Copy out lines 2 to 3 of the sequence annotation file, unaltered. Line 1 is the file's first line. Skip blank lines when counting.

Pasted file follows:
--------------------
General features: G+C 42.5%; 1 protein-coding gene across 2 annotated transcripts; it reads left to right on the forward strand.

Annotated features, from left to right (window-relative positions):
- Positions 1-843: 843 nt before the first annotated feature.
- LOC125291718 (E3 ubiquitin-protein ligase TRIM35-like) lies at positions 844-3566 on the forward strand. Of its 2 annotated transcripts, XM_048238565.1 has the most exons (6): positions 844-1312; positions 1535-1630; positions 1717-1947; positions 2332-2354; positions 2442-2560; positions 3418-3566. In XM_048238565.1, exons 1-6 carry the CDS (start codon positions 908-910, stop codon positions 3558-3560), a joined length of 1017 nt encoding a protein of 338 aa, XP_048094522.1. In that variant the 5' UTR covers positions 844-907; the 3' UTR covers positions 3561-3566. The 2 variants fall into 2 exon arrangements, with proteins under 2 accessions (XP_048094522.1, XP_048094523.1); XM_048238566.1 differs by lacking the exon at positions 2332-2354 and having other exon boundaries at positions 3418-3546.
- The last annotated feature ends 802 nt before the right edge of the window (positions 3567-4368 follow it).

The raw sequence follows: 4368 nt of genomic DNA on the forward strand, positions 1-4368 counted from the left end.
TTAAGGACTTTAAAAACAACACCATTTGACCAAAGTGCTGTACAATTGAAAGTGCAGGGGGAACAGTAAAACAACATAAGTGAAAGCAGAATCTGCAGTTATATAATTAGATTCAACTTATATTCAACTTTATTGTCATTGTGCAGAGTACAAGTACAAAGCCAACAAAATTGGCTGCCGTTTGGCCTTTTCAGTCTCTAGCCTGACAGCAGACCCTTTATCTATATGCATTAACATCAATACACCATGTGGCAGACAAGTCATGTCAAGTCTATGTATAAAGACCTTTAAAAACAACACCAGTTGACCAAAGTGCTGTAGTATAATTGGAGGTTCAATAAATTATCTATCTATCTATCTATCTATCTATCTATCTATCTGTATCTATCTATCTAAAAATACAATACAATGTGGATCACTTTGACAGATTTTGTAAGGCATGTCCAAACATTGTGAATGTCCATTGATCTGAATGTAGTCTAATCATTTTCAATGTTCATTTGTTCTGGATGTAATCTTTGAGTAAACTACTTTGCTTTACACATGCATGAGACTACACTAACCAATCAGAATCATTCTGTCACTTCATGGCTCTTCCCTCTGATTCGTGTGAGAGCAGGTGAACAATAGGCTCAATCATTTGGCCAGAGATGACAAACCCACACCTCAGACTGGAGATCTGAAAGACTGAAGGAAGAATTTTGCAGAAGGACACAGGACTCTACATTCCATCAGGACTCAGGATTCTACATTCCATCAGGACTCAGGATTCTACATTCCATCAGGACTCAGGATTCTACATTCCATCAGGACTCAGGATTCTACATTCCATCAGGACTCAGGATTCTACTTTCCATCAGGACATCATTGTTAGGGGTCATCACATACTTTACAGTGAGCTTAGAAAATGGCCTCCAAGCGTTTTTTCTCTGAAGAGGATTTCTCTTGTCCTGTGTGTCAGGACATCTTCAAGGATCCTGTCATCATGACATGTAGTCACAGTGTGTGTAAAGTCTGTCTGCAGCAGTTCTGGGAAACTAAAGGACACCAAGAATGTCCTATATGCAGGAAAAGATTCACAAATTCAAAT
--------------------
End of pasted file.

Annotated features, from left to right (window-relative positions):
- Positions 1-843: 843 nt before the first annotated feature.